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Superannuation Industry Stewardship Group key messages 22 February 2022

Information about the key topics discussed at the Superannuation Industry Stewardship Group meeting 22 February 2022.

Last updated 4 April 2022

Welcome and introduction

Co-chair David Knox opened the meeting with an acknowledgement to country.

Making written communication more effective for members

Chas Savage from Ethos presented the results and findings from their research on The 2021 readability scorecard: Australian superannuation fundsThis link will download a file (PDF 891 KB) including adopting principles of plain language and setting universal readability standards.

Recommendations of the review are:

  • recognise and promote improved readability to ensure the interests of vulnerable consumers are protected
  • set universal readability standards which are specific, measurable, achievable, and realistic for all content produced by funds.

Members noted:

  • issues with communications not including key information or sufficient sign-posts to key information
  • the importance of considering communications holistically, particularly having regard to the principle based obligations imposed on trustees
  • it was often difficult to manage competing objectives of making documents more readable whilst ensuring legal compliance
  • consumers want different ways to access information – written information may not always be appropriate and some members prefer to talk to someone rather than read documents
  • funds and organisations in general should not assume that consumers will read what they have been sent or that they will take relevant action because of that communication, meaning that setting up the right default arrangements can be important
  • technical compliance with legal requirements is important but should not be the only goal
  • legal and technical clearance is required to ensure advice is legally correct – it often undertaken by lawyers and can add to the complexity of written communication
  • where communication does fail it is important to learn from these events to plan for future communication – Funds should crowdsource feedback and information from call centre enquiries to gauge how well they are doing in engaging with their members
  • the Indigenous Superannuation Working Group is looking at how funds interact with First Nations people – different communication strategies are being used to reach this cohort, including the use of radio.

Superannuation Regulators update

Regulators provided brief updates on progress with project initiatives and topics of interest.


Treasury provided an update on the passage of legislation of the Treasury Laws Amendment (Enhancing Superannuation Outcomes for Australians and Helping Australian Businesses Invest) Bill 2021External Link.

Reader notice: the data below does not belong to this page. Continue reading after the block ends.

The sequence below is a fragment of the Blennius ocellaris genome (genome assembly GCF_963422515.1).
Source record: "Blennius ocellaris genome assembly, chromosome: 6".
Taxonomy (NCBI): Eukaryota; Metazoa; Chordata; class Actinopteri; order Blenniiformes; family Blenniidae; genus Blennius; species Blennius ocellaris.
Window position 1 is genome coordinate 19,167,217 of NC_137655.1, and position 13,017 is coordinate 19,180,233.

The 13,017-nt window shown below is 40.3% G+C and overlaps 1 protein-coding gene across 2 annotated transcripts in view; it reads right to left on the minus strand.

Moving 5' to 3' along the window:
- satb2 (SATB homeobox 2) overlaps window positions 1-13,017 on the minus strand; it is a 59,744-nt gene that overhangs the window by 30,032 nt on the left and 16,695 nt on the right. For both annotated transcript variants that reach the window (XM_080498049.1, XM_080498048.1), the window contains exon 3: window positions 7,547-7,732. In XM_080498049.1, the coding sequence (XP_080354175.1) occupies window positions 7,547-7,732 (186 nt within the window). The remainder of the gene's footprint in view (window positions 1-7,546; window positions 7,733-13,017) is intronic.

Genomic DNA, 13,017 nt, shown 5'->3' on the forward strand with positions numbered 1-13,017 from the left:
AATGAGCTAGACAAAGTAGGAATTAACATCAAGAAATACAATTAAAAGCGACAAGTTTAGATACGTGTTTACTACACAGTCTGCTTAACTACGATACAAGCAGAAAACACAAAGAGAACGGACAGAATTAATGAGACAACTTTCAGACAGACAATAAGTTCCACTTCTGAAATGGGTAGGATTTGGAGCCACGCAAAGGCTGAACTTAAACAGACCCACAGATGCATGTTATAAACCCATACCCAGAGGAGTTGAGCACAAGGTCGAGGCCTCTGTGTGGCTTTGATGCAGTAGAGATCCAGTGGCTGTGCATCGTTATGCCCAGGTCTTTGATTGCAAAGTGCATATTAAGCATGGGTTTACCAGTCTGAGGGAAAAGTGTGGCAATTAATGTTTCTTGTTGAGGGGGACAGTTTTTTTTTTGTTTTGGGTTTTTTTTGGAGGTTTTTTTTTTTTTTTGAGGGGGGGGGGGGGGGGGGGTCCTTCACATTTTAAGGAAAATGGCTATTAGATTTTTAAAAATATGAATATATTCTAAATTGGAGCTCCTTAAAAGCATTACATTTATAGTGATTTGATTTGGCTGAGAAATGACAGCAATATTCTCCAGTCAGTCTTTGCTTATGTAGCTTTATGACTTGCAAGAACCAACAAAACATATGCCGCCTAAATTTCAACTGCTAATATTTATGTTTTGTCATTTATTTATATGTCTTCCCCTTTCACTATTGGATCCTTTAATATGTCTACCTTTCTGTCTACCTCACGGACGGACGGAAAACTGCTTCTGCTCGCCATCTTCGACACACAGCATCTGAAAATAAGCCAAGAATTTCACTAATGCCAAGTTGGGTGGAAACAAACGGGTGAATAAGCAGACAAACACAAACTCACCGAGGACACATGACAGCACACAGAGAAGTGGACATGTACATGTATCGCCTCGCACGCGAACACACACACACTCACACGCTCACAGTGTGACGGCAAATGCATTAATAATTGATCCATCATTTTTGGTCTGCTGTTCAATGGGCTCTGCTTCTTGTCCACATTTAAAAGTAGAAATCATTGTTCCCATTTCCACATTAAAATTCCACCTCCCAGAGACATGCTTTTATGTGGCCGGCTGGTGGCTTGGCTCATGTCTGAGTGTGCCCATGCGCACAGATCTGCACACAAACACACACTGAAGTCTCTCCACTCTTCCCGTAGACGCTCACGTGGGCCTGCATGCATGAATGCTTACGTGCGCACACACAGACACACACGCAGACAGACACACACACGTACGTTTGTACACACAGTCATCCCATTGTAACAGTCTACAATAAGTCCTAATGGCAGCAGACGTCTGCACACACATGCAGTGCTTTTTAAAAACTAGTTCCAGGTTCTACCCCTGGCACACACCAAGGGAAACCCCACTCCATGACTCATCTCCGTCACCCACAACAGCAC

The following measures have been enacted in recent weeks:

  • Removal of the $450 per month threshold for salary or wages expanding coverage of super guarantee to all employees regardless of their pay provided they are not excluded by other eligibility criteria
  • First home super saver scheme maximum releasable amount increased to $50,000
  • Reduced eligibility age to 60 years for downsizer contributions
  • The Retirement Income Covenant (RIC).

Other Bills:

Consultation in progress:

Australian Prudential Regulation Authority

The Australian Prudential Regulation Authority (APRA) has released their Supervision and Policy priorities for the next 12–18 months. The focus is 'protected for today and prepared for tomorrow'.

A risk culture survey for general insurers, banks and super funds will be conducted in May 2022.

It is expected that industry will lead the response for RIC implementation. A joint APRA and Australian Securities and Investments Commission (ASIC) communication will be issued setting out what trustees should consider in implementing the RIC.

Policy prioritiesThis link will download a file (PDF 1.88MB) include:

  • consultation on Prudential Standard SPS 530 Investment Governance in superannuation closed 16 February 2022 – APRA has received 12 submissions
  • amendments to Prudential Standard SPS 310 Audit and Related Matters to ensure that new reporting standards are appropriately reflected in the annual audit – submissions close on the 11 March 2022
  • the Strengthening Financial Resilience in SuperannuationExternal Link discussion paper which will be discussed at the next out of session Superannuation Industry Stewardship Group (SISG) meeting on 17 March – submissions to this discussion paper close 11 March
  • RIC – ASIC and APRA will release information on general expectations of what trustees need to think about including business planning cycle, clear governance and oversight, robust analysis of sub classes and fit for purpose communication for members for 2022.

Australian Securities and Investment Commission

Consultation paper CP 358 Remaking ASIC relief on Product Disclosure Statements, superannuation dashboards and Financial Services Guides is open for comment and closes 12 April 2022.